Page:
Canine orbital rhabdomyosarcoma: a report of 18 cases.

Gillian McLellan // Publications // Richard Dubielzig // Mar 01 2016

PubMed ID: 25846977

Author(s): Scott EM, Teixeira LB, Flanders DJ, Dubielzig RR, McLellan GJ. Canine orbital rhabdomyosarcoma: a report of 18 cases. Vet Ophthalmol. 2016 Mar;19(2):130-7. doi: 10.1111/vop.12270. Epub 2015 Apr 1. Review. PMID 25846977

Journal: Veterinary Ophthalmology, Volume 19, Issue 2, Mar 2016

PURPOSE To describe clinical and pathological features of canine orbital rhabdomyosarcoma (COR).

METHODS Retrospective review of patients with COR from the archives of the Comparative Ocular Pathology Laboratory of Wisconsin and the University of Wisconsin Veterinary Medical Teaching Hospital (1983-2014).

RESULTS Eighteen cases of COR were identified, all diagnosed in an 8-year period (2006-2014). Affected dogs were typically young (range 1-8; median 2 years), and both sexes were equally represented. Common clinical signs included exophthalmos (16/18) with dorsolateral deviation of the globe (10/18) and elevation of the nictitans (12/18). Ultrasonography, performed in nine cases, revealed an orbital mass with mixed echogenicity and posterior globe indentation. Advanced imaging, performed in nine cases, demonstrated a soft tissue mass with variable contrast enhancement and lysis of the orbital bones (5/9). Histologically, all tumors were subclassified as embryonal rhabdomyosarcoma. All neoplasms demonstrated positive immunohistochemical labeling for desmin, and 14/18 were positive for skeletal muscle actin. Follow-up information was available for 15/18 cases. Older dogs, aged 6-8 years, had no clinical signs of recurrence or metastasis 8-13 months postdiagnosis (4/4). Most younger dogs (9/11), aged 1-4 years, were euthanized within 6 months (median 2.5 months) of diagnosis due to recurrence at the surgical site (5/9) and/or metastasis (5/9).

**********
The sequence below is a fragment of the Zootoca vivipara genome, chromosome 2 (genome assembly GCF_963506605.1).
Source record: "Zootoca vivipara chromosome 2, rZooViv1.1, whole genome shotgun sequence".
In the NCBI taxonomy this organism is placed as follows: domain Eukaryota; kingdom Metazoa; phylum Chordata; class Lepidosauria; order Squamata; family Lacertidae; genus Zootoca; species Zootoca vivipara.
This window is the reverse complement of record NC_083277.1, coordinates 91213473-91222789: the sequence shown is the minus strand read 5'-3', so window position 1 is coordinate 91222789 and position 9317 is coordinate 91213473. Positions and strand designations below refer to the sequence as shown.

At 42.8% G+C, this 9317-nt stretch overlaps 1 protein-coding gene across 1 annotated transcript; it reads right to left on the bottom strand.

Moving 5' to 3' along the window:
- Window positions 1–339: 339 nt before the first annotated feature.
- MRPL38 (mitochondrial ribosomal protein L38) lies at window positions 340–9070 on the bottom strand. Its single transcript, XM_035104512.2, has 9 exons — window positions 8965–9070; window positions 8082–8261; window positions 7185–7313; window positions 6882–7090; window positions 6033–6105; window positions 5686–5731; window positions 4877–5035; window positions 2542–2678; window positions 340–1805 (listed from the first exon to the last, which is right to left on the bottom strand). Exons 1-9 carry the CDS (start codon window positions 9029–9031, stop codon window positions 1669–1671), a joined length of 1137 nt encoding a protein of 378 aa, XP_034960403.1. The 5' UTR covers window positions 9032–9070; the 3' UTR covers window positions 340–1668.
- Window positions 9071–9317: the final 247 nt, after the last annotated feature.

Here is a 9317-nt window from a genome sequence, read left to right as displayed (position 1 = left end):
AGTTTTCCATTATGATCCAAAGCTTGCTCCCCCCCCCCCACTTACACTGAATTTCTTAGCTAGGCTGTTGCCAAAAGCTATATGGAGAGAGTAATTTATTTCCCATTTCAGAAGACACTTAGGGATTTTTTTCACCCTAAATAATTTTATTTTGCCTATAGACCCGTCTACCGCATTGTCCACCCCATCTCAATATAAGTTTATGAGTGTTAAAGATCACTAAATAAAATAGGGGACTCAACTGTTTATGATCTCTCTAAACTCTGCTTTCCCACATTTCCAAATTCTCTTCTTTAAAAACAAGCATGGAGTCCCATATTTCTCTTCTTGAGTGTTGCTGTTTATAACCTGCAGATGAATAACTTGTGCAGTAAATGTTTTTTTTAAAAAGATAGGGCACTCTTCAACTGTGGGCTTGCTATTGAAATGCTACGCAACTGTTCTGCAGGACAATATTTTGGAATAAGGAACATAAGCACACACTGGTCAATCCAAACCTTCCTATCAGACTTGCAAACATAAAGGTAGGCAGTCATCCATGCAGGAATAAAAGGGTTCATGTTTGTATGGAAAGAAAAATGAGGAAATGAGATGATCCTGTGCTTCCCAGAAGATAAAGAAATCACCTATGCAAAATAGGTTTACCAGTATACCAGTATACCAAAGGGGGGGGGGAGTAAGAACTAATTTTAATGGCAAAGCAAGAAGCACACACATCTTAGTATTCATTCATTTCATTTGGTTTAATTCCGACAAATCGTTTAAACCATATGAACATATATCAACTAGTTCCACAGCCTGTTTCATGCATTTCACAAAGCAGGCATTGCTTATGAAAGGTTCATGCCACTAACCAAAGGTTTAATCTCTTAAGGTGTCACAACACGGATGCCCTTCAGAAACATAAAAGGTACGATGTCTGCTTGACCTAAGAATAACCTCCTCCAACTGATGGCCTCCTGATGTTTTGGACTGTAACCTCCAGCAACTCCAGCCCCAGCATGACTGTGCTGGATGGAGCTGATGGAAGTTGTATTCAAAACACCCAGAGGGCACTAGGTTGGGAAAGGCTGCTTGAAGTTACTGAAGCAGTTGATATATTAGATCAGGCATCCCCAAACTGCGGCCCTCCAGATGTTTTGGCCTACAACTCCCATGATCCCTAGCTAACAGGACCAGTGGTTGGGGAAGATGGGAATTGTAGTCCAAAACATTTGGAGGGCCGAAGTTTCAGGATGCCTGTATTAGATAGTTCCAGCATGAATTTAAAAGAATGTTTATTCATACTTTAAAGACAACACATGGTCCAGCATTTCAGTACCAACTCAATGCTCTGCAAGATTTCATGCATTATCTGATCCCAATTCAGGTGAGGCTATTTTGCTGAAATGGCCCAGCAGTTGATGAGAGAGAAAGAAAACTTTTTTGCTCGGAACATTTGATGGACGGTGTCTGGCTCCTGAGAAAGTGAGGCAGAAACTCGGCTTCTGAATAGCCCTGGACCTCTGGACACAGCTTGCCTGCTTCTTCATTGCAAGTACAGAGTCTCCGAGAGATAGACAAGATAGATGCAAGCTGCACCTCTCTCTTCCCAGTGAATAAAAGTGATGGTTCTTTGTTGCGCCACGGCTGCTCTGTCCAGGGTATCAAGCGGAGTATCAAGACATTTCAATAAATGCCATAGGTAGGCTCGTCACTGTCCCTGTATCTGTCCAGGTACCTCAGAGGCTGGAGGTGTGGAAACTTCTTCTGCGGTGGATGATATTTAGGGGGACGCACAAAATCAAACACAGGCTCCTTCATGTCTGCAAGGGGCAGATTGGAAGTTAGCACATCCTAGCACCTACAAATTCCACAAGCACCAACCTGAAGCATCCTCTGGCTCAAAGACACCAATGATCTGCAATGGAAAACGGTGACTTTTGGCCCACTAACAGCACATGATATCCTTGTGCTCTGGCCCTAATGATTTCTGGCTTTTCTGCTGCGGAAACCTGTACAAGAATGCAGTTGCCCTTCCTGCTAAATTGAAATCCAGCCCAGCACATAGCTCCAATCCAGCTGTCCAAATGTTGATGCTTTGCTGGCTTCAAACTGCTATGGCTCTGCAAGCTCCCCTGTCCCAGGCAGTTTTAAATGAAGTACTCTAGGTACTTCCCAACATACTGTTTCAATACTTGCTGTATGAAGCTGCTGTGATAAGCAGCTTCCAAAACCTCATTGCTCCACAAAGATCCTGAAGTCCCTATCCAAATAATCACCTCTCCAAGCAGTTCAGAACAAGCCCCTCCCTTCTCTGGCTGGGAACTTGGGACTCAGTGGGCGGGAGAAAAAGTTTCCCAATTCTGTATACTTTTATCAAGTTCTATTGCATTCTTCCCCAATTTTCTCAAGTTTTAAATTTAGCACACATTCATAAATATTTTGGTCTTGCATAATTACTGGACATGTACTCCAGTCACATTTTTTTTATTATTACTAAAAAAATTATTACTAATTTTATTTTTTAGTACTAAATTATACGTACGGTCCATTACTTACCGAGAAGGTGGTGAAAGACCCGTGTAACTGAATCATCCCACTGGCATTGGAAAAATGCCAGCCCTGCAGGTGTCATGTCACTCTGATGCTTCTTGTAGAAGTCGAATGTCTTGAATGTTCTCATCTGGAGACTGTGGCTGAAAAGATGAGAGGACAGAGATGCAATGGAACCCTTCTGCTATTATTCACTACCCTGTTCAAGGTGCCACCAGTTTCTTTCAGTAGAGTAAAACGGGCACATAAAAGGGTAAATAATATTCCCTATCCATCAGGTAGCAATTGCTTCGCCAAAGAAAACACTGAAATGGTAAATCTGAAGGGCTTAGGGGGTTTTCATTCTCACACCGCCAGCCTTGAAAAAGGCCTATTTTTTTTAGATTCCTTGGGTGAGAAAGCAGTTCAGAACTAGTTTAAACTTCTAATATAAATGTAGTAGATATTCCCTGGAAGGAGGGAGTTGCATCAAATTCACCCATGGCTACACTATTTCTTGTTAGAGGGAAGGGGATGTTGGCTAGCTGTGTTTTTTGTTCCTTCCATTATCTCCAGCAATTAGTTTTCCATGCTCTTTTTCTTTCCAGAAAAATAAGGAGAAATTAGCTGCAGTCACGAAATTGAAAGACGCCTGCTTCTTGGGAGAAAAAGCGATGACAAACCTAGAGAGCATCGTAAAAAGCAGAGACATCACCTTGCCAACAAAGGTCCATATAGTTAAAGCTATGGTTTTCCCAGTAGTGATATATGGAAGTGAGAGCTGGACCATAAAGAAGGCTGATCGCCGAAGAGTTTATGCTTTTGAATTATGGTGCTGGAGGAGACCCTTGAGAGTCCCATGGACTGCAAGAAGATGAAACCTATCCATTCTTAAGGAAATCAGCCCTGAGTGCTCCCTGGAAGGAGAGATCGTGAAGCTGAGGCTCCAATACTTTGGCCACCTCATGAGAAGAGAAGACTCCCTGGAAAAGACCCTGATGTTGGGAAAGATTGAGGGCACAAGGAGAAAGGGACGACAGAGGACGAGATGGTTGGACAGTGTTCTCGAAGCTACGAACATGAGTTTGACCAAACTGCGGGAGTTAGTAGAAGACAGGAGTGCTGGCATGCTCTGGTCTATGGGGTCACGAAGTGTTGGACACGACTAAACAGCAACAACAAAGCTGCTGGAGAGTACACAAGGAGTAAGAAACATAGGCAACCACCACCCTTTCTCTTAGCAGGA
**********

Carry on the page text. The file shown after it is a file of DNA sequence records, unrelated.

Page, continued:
CONCLUSIONS Canine orbital rhabdomyosarcoma is a highly malignant neoplasm in juvenile dogs, but may be amenable to surgical resection in older dogs. This duality in biologic behavior may reflect differences in tissue of origin between juvenile onset tumors and adult onset tumors.

© 2015 American College of Veterinary Ophthalmologists.